Confronting the bar exam again is difficult. You may be feeling overwhelmed with thoughts of failure and second-guessing whether passing is possible for you. Know you are in good company. During each bar exam administration, re-takers from all walks of life sit for the exam again, and they do pass.
If you are a re-taker and courageously going at it again, here are some tips to get you on the right track so you can make this your final round:
Reflecting on the exam outcome in your previous attempt is critical to determine how you can improve this time. Consider some of the following questions to help you figure out areas for improvement:
Did you take exam portions under timed and testing conditions?
It can be easy to avoid the stress of actual testing conditions such as strictly allocating the time to take an exam portion, not leaving for extra breaks, or pausing the timer for a phone call or snacks. As nerve racking as it may seem practice as if it you are taking the real thing—the more you face simulated exam conditions, the more comfortable you will feel over time. Preparation, practice, and repetition can prepare you to launch into action on test day.
Did you review your both correct and incorrect answers?
- MEE: If you are reviewing an essay, it is invaluable to compare your response to the sample answer and note the issues you flagged correctly or incorrectly. You can keep track of this on an excel sheet, or in some other way so that review can be systematic, and you can review your progress over time.
- MBE: Taking MBE timed questions is a commitment of your time. It is even more time-consuming to review the answers. However, these tasks go hand in hand and are equally critical for your practice. Are you reviewing the answer summaries to understand why you did not answer it correctly? Importantly, even if you did answer the question correctly, was it for the right reason? You may even find it helpful to incorporate the answer explanations into your outline, and the question itself as an illustrative example of the respective issue(s) being tested.
- MPT: Did you review how your MPT outline, and response compared to the model answer? If there were differences, what aspects were different? Do you notice any patterns that need improvement such as structure or tone that the assignment seeks?
Along these same lines, check with your jurisdiction if you can obtain and review copies of your previous exam answers.
Do you have a mentor?
Whether it is a professor or a network of support, or even a book, such support and guidance can really go a long way. One way you can bounce back is with support, so be sure to check out this podcast discussing guidance on what to do if you failed.
Revise the plan
After reflecting on what has and has not worked for you, it is time to revise the plan. Specifically, ensure you are cutting out any time-consuming and non-beneficial tasks so that you can focus on working efficiently. For example, if you just need a review and to drill down on the timing, then focus on that. If you need to work on your memorization, be sure to prioritize this before you dive into questions. You may want to begin your day with drilling rules and ensuring you have these down cold, and then test your understanding of the rule’s application to complex, real, licensed MBE questions.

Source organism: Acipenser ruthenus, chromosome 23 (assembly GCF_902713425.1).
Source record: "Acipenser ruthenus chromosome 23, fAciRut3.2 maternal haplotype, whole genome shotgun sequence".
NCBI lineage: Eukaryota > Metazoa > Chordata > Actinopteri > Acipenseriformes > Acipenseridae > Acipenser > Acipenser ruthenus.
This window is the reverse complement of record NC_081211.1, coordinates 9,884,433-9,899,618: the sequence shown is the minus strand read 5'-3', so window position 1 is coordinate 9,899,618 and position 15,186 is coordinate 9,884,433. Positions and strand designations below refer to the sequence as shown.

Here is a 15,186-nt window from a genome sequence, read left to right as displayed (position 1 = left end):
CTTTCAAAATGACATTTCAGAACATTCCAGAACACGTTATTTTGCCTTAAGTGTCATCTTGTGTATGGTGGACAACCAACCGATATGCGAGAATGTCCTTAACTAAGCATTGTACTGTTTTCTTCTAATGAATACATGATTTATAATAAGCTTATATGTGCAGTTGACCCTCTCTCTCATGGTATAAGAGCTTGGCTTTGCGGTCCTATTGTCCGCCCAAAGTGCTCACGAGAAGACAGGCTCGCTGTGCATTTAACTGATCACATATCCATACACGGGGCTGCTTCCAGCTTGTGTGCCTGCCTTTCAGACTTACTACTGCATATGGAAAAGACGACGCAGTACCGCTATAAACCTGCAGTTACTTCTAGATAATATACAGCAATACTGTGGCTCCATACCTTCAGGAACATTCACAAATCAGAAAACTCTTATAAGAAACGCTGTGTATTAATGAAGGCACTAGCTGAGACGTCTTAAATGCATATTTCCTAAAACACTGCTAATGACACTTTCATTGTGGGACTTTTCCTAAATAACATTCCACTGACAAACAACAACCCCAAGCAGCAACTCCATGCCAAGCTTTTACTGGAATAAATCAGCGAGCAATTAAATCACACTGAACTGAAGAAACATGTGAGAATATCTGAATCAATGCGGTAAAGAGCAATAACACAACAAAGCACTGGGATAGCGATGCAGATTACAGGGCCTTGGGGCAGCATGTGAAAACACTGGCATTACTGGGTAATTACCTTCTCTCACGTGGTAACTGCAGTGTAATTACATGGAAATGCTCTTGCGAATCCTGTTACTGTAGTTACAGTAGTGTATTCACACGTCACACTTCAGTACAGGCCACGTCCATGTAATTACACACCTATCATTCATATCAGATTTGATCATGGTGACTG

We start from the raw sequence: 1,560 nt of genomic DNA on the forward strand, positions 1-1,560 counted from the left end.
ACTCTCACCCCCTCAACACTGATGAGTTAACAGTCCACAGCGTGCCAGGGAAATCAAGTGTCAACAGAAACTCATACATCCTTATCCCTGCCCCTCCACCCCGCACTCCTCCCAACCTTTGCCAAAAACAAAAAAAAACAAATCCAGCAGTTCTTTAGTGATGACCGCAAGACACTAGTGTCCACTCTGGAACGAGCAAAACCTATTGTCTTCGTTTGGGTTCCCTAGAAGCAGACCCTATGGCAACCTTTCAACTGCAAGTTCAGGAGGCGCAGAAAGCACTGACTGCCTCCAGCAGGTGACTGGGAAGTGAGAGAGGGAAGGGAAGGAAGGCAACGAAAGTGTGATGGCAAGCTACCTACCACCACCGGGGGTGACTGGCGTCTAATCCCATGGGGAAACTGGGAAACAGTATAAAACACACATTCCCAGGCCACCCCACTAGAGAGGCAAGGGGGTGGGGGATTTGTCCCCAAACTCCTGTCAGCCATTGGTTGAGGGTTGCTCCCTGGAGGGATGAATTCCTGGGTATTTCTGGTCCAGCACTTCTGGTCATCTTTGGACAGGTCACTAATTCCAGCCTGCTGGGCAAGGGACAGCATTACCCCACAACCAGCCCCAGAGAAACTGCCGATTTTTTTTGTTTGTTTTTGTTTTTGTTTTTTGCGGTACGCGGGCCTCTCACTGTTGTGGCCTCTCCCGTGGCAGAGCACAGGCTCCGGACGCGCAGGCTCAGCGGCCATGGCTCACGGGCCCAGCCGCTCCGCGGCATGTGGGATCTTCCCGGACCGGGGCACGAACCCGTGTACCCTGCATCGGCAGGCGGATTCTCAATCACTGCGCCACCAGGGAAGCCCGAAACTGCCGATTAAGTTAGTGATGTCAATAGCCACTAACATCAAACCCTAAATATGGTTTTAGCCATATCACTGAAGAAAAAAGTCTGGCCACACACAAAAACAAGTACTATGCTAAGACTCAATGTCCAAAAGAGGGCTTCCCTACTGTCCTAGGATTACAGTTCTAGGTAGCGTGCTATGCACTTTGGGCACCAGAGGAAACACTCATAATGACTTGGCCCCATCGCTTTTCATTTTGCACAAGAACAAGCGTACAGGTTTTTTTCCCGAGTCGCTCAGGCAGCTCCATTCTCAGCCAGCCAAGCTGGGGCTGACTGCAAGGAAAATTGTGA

Most importantly, once you have adjusted your plan be sure to stick to the new plan.
Trust that you have the foundation and experience under your belt to approach the exam differently and wiser this time around. For example, did you place more emphasis on certain aspects of the exam than others such as focusing mainly on MBEs and not MEEs? You have feedback that can guide you this time.
Focusing on the advantage you have over your first experience can give you the confidence you need. The advantage you have over your first test-taking experiences include:
- you have experienced the exam and know what it entails and requires
- you know what to expect in the days approaching and on test-day
- you won’t make the same mistakes again because you have reflected on your missteps and have committed to a new approach
Time is on your side
You still have time to create the outcome you hope to see. In fact, you may have even saved some time because you have already prepared, but just need to make some adjustments.
Remember that a previous exam setback does not determine whether you pass this time – that is in your control. You get to determine whether you achieve success on the next exam depending on the efforts you take daily and how you make the days ahead truly count.
As you know, the bar covers numerous topics which require you to quickly remember elements from question to question. You need a relaxed and clear mind to absorb the rules and know them “cold.” Be mindful of any anxiety creeping in and take steps to de-stress as this can affect your automatic rule recall. Additionally, ensure you are getting enough sleep, taking in a balanced and nutritious diet, and exercising.
You have what it takes to conquer the exam!
Ready to pass the bar exam? Get the support and accountability you need with personalized one-on-one bar exam tutoring or one of our economical courses and workshops. We're here to help!
Leave a Reply